These and other objects and advantages are achieved through an improved vehicle which includes a winged orbiter having an elongated fuselage and rearwardly directed main engines fixed to the fuselage, an elongated tank assembly disposed forwardly of the fuselage and connected with the rocket engines for supplying liquid propellants thereto, and a booster stage, including a pair of integrated solid rocket boosters disposed beneath the fuselage and extended in substantial parallelism therewith. Connecting links are provided for releasably connecting the tank assembly and the booster stage with the orbiter in a manner'such that the external tank is in a more centered position, than it enjoys in prior art vehicles, as will hereinafter become more readily apparent by reference to thefollowing description and claims in light of the accompanying drawings.
BRIEF DESCRIPTION OF THE DRAWINGS FIG. 1 is a top plan view ofa vehicle foruse in traveling in space, as found in the prior art.
FIG. 2 is a side elevation of the vehicle shown in FIG. 1.
FIG. 3 is a rear end elevation of the system shown in FIGS. 1 and 2.
FIG. 4 is a top plan view of a vehicle having an improved ascent configuration which embodies the principles of the instant invention.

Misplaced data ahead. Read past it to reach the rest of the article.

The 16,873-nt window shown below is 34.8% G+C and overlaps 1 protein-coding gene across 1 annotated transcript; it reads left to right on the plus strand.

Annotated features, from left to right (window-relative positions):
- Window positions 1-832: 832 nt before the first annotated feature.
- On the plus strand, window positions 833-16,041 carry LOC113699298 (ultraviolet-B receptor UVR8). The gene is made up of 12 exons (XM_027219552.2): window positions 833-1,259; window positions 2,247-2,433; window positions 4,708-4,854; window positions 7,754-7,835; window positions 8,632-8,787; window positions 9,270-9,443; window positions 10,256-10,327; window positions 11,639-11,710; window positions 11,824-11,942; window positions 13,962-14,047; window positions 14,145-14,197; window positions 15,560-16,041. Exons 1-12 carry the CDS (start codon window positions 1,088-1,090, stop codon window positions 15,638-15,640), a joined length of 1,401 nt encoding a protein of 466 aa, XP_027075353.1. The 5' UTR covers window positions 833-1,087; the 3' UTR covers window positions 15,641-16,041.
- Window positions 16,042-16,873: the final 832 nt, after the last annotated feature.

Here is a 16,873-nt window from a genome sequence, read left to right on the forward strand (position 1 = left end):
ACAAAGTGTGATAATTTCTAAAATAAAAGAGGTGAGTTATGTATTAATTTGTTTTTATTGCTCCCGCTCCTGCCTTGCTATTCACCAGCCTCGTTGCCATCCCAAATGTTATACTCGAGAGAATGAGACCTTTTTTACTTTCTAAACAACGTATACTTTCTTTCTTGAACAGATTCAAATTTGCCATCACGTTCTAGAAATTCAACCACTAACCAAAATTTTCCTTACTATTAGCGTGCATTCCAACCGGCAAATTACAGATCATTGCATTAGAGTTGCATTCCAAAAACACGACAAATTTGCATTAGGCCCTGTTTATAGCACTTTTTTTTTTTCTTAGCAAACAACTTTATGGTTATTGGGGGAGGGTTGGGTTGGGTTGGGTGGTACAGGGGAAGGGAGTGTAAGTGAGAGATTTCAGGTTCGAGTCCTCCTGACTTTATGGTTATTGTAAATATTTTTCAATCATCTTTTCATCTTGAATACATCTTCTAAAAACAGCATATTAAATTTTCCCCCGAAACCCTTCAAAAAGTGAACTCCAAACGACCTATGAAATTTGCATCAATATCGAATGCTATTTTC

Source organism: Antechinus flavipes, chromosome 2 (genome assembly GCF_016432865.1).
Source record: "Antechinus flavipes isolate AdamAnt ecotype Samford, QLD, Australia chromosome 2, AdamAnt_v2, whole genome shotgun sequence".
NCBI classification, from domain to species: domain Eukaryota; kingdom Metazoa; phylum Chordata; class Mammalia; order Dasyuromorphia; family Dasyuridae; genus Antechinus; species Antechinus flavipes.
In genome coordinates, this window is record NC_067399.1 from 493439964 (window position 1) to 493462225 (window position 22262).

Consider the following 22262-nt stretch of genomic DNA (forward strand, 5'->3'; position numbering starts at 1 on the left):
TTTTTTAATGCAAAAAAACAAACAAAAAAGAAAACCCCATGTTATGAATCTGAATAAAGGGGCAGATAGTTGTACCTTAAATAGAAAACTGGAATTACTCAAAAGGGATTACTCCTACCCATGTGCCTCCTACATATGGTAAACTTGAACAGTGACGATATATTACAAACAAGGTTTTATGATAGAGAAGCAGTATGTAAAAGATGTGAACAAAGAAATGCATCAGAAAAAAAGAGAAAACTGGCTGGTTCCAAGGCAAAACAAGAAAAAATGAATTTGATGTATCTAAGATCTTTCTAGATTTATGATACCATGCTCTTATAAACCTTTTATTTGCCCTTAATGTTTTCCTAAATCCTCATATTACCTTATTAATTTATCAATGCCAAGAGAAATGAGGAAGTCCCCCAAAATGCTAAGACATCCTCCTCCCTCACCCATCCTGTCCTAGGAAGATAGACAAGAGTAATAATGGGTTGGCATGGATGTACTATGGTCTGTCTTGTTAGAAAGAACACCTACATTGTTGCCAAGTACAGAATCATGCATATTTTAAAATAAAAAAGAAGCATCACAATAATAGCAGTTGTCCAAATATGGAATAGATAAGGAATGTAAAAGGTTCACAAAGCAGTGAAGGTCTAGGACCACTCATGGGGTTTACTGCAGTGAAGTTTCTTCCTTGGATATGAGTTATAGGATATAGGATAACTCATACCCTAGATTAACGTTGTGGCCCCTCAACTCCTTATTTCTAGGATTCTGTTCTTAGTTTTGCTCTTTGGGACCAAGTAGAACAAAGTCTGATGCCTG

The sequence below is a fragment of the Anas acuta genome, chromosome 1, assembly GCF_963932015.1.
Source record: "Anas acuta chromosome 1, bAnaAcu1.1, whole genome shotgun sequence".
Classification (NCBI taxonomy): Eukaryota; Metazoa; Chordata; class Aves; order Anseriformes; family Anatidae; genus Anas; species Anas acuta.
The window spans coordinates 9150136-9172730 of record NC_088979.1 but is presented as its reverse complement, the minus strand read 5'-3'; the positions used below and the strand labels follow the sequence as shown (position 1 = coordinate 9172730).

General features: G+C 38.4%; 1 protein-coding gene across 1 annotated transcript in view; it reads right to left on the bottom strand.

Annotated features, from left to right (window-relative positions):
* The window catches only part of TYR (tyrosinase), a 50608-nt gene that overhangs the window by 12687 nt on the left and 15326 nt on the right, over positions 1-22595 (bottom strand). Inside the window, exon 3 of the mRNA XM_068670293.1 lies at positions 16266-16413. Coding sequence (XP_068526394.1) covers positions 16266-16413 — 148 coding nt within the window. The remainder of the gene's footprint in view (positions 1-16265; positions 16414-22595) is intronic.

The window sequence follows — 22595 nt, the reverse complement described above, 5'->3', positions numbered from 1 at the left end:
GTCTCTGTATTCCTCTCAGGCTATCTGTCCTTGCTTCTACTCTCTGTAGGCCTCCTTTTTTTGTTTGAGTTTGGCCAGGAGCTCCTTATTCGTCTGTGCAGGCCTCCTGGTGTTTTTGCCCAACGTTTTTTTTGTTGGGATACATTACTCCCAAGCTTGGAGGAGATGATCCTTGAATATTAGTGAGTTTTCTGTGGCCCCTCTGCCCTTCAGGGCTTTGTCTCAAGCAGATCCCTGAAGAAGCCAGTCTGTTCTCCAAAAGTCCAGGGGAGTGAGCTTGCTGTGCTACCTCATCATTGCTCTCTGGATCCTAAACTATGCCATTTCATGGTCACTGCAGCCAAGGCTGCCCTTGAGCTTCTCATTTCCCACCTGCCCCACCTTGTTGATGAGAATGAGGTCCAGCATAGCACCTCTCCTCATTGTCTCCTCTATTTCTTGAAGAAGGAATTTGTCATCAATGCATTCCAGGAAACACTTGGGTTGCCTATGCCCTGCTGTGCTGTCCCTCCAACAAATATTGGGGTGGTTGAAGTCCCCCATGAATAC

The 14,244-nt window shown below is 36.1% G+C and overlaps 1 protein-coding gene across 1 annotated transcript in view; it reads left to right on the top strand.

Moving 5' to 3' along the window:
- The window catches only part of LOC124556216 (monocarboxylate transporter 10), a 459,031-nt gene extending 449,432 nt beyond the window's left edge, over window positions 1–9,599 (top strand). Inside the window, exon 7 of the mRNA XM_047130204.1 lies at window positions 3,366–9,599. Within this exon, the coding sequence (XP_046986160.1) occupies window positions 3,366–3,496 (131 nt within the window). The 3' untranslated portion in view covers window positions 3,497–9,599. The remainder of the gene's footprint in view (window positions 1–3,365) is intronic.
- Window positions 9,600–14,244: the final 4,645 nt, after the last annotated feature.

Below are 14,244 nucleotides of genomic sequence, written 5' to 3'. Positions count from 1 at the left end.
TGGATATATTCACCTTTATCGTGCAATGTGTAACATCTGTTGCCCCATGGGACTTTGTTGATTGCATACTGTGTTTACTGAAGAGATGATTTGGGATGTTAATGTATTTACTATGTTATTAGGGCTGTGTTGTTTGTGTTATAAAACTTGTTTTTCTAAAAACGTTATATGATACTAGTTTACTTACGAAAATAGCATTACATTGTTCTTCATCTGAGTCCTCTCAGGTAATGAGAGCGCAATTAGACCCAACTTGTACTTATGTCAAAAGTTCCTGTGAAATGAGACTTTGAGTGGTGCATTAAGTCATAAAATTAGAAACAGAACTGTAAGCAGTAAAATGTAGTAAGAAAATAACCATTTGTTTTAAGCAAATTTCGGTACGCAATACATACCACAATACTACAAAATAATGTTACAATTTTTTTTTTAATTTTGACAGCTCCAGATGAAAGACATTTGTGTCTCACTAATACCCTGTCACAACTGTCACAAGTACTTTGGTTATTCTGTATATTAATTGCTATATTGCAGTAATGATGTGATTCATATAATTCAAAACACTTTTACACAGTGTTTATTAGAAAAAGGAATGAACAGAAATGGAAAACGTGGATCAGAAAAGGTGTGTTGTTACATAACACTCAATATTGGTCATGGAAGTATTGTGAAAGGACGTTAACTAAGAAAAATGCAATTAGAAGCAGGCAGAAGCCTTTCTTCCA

FIG. 5 is a side elevational view of the system shown in FIG. 4.
FIG. 6 is an end elevational view of the system shown in FIGS. I
FIG. 7 is an end elevational view of a system similar to FIGS. 4 and 5 with a third solid rocket booster inserted between the pair of solid rocket boosters of FIGS. 4 and 5.
DESCRIPTION OF THE PREFERRED EMBODIMENT Referring now to the drawings wherein like reference characters designate like or corresponding parts throughout the several views, there is shown in FIGS. 1, 2 and 3, a space vehicle 10 adapted to be launched and injected into orbit above the earth's atmosphere. The vehicle 10 is shown in order to exemplify the vehicles of the prior art.
As shown in FIGS. 1, 2 and 3, the vehicle 10, at launch, includes an orbiter 12, an external tank 14 and a booster stage 15 comprising a pair of solid rocket boosters '16. Each of the boosters 16 includes a solid rocket motor 17. The orbiter 12 includes a suitable thrust frame, not designated, and a crew compartment 18 located in the forward portion of a fuselage l9.
Within the compartment there is provided suitable lifesupport systems, notshown. The external tank 14 includes a liquid hydrogen tank 20 suspended immediately beneath the orbiter 12 while a liquid oxygen tank 22 is positioned immediately forward of the orbiter in coaxial alignment with the liquid hydrogen tank.